SUFFERN — Walk across the quad or through the academic buildings at Rockland Community College (RCC) and you’ll notice the same campus atmosphere you might experience at a four-year institution, from faculty and staff chatting with students to various festivals and special events.
That’s exactly the environment CSEA members working at the college strive to create. Whether students are looking to complete a two-year associate degree or move onto a four-year program, RCC workers take pride in helping students achieve their ultimate goals.
“We try to act as a bridge to the four-year programs and give students the ability and skills to be successful,” said Rockland County Unit President Sonny Reyes, who works in the college’s Student Accounts Department.
That dedication has been on display throughout the pandemic, as workers have gone the extra mile to accommodate students already facing challenges including illness, child care issues and unemployment. Though many staff worked remotely, Reyes noted that workers in public safety, housekeeping, plant facilities, and receiving and shipping were on the job continuously.
Reyes said RCC’s information technology team worked quickly to assist students needing help shifting to online learning. Not only did workers issue Chromebooks to students who didn’t have their own laptops, they also provided mobile Wi-Fi hotspots for those without home internet access.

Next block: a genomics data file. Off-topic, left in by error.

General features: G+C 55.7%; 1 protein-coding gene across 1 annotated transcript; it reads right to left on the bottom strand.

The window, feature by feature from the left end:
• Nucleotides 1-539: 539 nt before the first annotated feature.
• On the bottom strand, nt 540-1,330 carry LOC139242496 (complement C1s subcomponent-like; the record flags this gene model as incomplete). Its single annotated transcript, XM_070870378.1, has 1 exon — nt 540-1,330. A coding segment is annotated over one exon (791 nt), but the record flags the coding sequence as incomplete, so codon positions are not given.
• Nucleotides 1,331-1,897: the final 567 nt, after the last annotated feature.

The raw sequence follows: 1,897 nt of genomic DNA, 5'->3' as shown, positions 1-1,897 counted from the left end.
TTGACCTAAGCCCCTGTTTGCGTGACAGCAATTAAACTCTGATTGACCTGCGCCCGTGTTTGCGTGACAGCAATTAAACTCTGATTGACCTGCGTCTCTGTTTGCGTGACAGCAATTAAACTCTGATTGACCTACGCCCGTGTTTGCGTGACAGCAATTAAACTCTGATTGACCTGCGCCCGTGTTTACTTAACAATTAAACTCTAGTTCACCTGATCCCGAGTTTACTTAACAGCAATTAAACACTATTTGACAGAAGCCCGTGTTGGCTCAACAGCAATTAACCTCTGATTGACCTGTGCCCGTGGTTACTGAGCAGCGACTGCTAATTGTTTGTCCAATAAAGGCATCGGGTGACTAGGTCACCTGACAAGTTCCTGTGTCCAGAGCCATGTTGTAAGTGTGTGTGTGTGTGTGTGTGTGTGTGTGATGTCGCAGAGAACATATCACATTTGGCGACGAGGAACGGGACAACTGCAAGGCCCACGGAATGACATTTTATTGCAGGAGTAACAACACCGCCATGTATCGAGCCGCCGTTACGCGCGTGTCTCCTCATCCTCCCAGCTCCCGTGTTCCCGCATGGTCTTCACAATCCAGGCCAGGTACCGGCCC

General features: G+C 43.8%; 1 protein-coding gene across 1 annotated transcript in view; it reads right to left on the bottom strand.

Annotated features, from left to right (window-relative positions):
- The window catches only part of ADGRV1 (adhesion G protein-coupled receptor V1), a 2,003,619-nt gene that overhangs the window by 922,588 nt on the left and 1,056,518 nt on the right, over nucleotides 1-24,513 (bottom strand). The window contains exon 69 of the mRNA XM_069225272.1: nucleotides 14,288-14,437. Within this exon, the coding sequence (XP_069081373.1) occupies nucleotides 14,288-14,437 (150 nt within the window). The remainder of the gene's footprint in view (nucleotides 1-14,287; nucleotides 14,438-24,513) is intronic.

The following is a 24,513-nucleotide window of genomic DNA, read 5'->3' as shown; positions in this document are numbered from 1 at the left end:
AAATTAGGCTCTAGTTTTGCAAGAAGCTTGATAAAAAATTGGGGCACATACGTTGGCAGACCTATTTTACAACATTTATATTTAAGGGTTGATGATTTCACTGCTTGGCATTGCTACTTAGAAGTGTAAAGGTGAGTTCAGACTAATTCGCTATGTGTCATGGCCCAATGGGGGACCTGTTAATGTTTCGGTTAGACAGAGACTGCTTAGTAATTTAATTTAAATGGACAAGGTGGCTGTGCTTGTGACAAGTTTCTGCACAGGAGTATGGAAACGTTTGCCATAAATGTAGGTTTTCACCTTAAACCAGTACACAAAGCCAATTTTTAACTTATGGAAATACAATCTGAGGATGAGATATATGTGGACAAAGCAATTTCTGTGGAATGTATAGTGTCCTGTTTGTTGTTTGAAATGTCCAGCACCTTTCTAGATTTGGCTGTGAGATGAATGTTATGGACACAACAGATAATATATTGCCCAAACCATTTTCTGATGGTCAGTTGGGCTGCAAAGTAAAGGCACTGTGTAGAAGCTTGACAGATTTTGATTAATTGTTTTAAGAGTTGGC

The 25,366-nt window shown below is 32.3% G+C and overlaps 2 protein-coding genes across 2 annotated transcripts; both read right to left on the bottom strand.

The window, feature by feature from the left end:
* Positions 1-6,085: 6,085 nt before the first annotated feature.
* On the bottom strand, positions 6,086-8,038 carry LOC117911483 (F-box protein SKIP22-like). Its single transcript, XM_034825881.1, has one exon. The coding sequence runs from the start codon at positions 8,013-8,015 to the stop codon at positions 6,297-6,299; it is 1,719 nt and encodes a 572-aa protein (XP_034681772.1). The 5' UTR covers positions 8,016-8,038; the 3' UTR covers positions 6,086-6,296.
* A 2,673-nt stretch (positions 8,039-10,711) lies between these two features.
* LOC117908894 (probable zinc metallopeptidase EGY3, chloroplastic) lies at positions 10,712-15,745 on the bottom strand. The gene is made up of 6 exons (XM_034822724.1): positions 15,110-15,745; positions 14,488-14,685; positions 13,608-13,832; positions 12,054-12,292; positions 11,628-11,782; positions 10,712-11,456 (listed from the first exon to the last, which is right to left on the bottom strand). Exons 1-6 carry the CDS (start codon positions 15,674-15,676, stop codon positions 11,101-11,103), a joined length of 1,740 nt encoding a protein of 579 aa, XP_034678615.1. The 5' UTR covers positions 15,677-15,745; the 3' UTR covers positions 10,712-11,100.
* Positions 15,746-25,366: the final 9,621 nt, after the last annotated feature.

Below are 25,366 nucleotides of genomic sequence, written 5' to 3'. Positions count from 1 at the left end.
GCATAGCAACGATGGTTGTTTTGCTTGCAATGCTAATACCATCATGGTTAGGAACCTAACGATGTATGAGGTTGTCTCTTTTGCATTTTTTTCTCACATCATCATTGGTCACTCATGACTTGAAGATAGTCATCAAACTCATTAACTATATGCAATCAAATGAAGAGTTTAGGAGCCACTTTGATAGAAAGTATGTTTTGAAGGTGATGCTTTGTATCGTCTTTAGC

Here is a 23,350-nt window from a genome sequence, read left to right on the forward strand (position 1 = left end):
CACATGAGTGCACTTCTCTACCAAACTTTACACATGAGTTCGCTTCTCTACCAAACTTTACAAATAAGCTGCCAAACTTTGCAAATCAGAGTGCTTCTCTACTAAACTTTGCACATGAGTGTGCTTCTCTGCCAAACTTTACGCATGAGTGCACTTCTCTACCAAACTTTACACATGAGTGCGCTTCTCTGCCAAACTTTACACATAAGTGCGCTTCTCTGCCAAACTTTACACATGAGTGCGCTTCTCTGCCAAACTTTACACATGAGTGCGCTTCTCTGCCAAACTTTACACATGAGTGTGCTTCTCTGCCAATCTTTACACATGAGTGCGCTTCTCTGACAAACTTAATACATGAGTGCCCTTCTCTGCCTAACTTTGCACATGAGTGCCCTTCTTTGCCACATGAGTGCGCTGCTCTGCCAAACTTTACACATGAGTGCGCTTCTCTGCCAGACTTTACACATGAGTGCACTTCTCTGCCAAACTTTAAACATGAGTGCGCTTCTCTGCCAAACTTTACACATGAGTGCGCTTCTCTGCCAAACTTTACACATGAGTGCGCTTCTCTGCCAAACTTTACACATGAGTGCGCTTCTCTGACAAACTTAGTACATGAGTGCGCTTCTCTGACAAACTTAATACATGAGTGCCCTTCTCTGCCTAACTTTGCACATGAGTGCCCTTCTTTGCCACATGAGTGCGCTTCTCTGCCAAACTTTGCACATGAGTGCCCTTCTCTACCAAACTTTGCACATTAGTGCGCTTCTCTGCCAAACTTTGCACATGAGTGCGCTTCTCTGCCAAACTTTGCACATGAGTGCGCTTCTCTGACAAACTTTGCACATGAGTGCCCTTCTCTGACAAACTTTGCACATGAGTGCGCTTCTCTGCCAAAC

“It’s easy to take something like internet access for granted, but it became a necessity overnight in order for students to continue their classes,” said Reyes.
Janine Paredes, who works with Reyes in Student Accounts, said workers continued processing financial aid and other information while still taking precautions.
“Students would pull up in the parking lot and we would run out to grab documents for processing,” said Paredes.
With RCC now having a mix of online and in-person classes, workers said that some of the adaptations are here to stay, but they’re happy to see the campus coming alive again.
“I’ve missed the hustle and bustle, the buzz of activity the students create, and listening to the professors in their intellectual exchanges trying to generate new ideas and solutions,” said Joan Asch, a Rockland County Unit grievance representative and shop steward who supports the dean and faculty as part of her job in RCC’s School of Education and Social Sciences. “I think the most positive aspect [to come out of the pandemic]has been that workers across the institution honed their technology skills out of necessity and learned new skill sets.”
Noting that RCC students are a mix of recent high school graduates and working adults juggling many responsibilities, Asch said she strives to eliminate the hurdles that many students may find overwhelming.
“If students come in with a question, I don’t let them leave until they have an answer,” said Asch. “College is enough of an adjustment, so I don’t want students feeling stranded.”
While some CSEA members’ jobs are more visible on campus, Asch said everyone plays a vital role and behind-the-scenes workers deserve recognition.
“There is a CSEA employee working across campus every shift on every day,” said Asch. “Our union base is a unified effort that keeps the college running.”
— Jessica Ladlee